The Youngest Stellar Disk Ever Seen, Just 500,000 Years Old
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The Youngest Stellar Disk Ever Seen, Just 500,000 Years Old

Unless you’re reading this in an aircraft or the International Space Station, then you’re currently residing on the surface of a planet. You’re here because the planet is here. But how did the planet get here? Like a rolling snowball picking up more snow, planets form from lose dust and gas surrounding young stars. As the planets orbit, their gravity draws in more of the lose material and they grow in mass. We’re not certain when the process of planet formation begins in orbit of new stars, but we have incredible new insights from one of the youngest solar systems ever observed called IRS 63. The Rho Ophiuchi cloud complex is a nebula of gas and dust that is located in the constellation Ophiuchus. It is one of the closest star-forming regions to the Solar System and where the young star s...
Room-temperature Superconductivity Achieved for the First Time, but There’s a Catch
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Room-temperature Superconductivity Achieved for the First Time, but There’s a Catch

One of the most interesting things about space exploration is how many technologies have an impact on our ability to reach farther.  New technologies that might not immediately be used in space can still eventually have a profound long-term impact.  On the other hand, everyone knows some technologies will be immediately game changing.  Superconductors, or materials that do not have any electrical resistance, are one of the technologies that have the potential to be game changing.  However, hurdles to their practical use have limited their applicability to a relatively small sub-set of applications, like magnetic resonance imaging devices and particle accelerators.  But another major hurdle to the broad use of superconductors has now been cleared – a lab at the University of Rochester (UR)...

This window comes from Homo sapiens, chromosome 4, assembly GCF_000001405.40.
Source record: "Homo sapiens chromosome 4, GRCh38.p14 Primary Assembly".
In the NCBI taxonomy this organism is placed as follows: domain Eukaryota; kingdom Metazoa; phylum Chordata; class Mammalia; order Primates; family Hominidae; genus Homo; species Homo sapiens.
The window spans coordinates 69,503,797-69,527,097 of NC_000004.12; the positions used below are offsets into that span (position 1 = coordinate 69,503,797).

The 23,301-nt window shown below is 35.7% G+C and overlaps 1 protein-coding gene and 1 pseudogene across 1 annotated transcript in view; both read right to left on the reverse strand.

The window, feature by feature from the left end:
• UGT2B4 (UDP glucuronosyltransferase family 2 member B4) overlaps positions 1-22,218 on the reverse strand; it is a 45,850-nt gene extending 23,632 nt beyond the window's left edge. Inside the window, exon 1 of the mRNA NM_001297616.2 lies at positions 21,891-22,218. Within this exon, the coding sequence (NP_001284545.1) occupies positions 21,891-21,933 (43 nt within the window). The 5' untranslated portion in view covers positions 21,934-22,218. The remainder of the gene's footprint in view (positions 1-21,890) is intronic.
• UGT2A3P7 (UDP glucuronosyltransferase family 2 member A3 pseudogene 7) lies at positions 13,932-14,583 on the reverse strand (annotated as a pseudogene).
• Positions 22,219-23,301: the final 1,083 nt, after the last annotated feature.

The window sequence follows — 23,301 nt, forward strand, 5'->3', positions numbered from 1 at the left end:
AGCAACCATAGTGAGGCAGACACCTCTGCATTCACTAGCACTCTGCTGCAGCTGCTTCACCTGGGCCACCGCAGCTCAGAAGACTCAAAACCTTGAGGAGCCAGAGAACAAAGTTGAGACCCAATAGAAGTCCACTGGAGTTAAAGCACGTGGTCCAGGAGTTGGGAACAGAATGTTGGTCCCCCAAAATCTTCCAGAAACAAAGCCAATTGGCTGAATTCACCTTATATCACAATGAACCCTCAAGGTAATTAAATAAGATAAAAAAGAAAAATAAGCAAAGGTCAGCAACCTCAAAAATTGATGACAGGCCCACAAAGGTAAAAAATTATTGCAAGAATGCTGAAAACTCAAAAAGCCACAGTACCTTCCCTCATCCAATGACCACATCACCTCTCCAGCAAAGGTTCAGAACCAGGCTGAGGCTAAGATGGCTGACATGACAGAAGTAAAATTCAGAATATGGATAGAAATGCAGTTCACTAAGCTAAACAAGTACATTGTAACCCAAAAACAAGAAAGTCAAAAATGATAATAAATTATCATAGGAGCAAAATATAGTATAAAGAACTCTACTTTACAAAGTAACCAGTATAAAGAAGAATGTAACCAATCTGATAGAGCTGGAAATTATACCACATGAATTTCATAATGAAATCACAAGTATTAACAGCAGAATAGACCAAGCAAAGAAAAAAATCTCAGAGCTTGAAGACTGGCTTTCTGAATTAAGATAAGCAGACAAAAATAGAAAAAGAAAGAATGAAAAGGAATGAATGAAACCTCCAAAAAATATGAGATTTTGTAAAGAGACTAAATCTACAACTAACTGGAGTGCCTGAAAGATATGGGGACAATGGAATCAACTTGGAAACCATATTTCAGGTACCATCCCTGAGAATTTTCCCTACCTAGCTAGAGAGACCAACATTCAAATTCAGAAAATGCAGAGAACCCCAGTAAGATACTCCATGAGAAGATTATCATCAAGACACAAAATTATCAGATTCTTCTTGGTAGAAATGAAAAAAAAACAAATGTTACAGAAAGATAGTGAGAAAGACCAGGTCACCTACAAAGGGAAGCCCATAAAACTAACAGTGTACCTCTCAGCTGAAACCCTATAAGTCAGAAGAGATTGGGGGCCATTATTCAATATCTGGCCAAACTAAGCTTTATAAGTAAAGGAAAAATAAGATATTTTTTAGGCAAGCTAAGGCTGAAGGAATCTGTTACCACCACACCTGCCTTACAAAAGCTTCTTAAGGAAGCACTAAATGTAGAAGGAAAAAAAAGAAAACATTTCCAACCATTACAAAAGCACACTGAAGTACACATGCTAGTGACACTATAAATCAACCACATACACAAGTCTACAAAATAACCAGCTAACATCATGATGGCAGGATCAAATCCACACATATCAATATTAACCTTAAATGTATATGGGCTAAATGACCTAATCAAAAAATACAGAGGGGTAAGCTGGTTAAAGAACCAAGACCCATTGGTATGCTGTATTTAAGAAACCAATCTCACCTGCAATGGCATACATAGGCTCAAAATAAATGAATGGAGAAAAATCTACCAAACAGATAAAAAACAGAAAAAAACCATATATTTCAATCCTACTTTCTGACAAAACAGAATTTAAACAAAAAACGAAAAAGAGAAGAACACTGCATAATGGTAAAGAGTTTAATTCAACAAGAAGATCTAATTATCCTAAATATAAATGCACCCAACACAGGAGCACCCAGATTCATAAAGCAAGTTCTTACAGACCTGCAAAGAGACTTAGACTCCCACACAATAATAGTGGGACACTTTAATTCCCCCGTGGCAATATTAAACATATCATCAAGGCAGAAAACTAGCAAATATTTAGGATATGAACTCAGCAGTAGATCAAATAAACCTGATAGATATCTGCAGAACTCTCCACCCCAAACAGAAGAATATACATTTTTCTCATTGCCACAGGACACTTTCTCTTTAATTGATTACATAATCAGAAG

New Simulation Shows Exactly What’s Happening as Neutron Stars Merge
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New Simulation Shows Exactly What’s Happening as Neutron Stars Merge

Neutron stars are the remnants of massive stars that explode as supernovae at the end of their fusion lives. They’re super-dense cores where all of the protons and electrons are crushed into neutrons by the overpowering gravity of the dead star. They’re the smallest and densest stellar objects, except for black holes, and possibly other arcane, hypothetical objects like quark stars. When two neutron stars merge, we can detect the resulting gravitational waves. But some aspects of these mergers are poorly-understood. One question surrounds short-lived gamma-ray bursts from these mergers. Previous studies have shown that these bursts may come from the decay of heavy elements produced in a neutron star merger. A new study strengthens our understanding of these complex mergers and introduces ...